Trivia

Hard

Which Of These Fruits Was A Symbol Of Hospitality In Colonial America?

Star Fruit
Strawberries
Pineapple
Kiwis
Royal Gardener John Rose presenting the first English produced pineapple to King Charles II.
Hendrick Danckerts/Wikimedia

Answer: Pineapple

Today, the pineapple is just one fruit among many that consumers snatch up for fruit salads, grilling with meats in the summer, and otherwise enjoying alongside a wide array of other options that are readily available at their local grocery store regardless of what local growing conditions or seasons dictate.

Historically, however, the pineapple was a prized fruit among Europeans and the American colonists due to its rarity and the impossibility of growing a pineapple crop in the inhospitable local climates. For centuries after it was introduced to Europe (by way of explorers bringing goods, produce, and animals back from Central and South America), it was a coveted sign of wealth to have a pineapple.

The cost of a pineapple, adjusted into modern dollars was approximately $8,000, and reflected how difficult it was to acquire and transport from the Americas. The successful growth of the first English produced pineapple (grown under prohibitively expensive hot house conditions) was such a significant event that King Charles II had the presentation of the pineapple to him by the royal gardener John Rose—seen here—documented with an official royal portrait.

With that in mind, wealthy people would display pineapples at dinner parties, and to even be seen with a pineapple would garner significant attention and status. To be served a pineapple (and not merely see it as the center piece at an event) would be an enormous sign of prestige and an equally enormous show of wealth and hospitality on the part of the host. As a result, the pineapple became strongly associated with hospitality and depictions of pineapples were stitched into linens, painted on dinnerware, and used to decorate both the interior and exterior of homes and public buildings.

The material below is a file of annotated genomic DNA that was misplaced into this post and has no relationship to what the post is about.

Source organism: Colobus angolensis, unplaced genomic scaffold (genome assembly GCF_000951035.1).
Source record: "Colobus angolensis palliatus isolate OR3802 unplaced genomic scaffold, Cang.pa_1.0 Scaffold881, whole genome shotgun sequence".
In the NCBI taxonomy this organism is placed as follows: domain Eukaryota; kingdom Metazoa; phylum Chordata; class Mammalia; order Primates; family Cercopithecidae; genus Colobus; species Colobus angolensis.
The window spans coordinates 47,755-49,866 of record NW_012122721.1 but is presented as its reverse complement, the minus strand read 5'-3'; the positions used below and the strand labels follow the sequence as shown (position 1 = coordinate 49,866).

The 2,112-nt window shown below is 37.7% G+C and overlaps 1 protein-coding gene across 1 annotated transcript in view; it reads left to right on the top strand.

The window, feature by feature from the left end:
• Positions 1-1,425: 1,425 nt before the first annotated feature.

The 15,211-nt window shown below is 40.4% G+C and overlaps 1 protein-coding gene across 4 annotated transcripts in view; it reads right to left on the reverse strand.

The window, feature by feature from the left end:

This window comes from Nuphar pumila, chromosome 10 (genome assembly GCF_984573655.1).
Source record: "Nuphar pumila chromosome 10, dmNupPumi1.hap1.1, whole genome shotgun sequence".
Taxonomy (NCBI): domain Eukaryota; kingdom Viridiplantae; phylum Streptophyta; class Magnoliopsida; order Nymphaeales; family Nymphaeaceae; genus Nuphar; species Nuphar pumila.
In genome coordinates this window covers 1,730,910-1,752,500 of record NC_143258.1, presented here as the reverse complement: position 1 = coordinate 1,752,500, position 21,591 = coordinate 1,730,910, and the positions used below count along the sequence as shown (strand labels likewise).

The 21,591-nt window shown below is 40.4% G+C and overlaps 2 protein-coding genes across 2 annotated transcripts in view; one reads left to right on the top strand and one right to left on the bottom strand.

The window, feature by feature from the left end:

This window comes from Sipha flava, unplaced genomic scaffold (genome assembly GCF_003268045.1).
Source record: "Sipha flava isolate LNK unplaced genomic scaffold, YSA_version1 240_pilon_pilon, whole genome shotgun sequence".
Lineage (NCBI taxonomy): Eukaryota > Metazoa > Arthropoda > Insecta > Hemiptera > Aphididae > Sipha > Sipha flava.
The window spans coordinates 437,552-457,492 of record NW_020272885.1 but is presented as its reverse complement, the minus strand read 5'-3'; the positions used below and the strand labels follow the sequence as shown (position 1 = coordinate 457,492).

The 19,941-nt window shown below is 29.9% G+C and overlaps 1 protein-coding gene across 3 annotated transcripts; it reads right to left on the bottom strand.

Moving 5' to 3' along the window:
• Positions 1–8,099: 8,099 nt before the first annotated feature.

If you study buildings from the 16th through 19th centuries in Western Europe and the former colonial regions of the United States and Canada, you’ll see plenty of examples of the pineapple. The towers of St. Paul’s Cathedral in London, for example, are topped by golden pineapples and if you ever take a tour of historic areas of places like Charleston, South Carolina, you’ll find pineapples carved over door frames of old historic homes, on the peaks of roofs, as banister knobs, and subtly (and not so subtly) hidden about.

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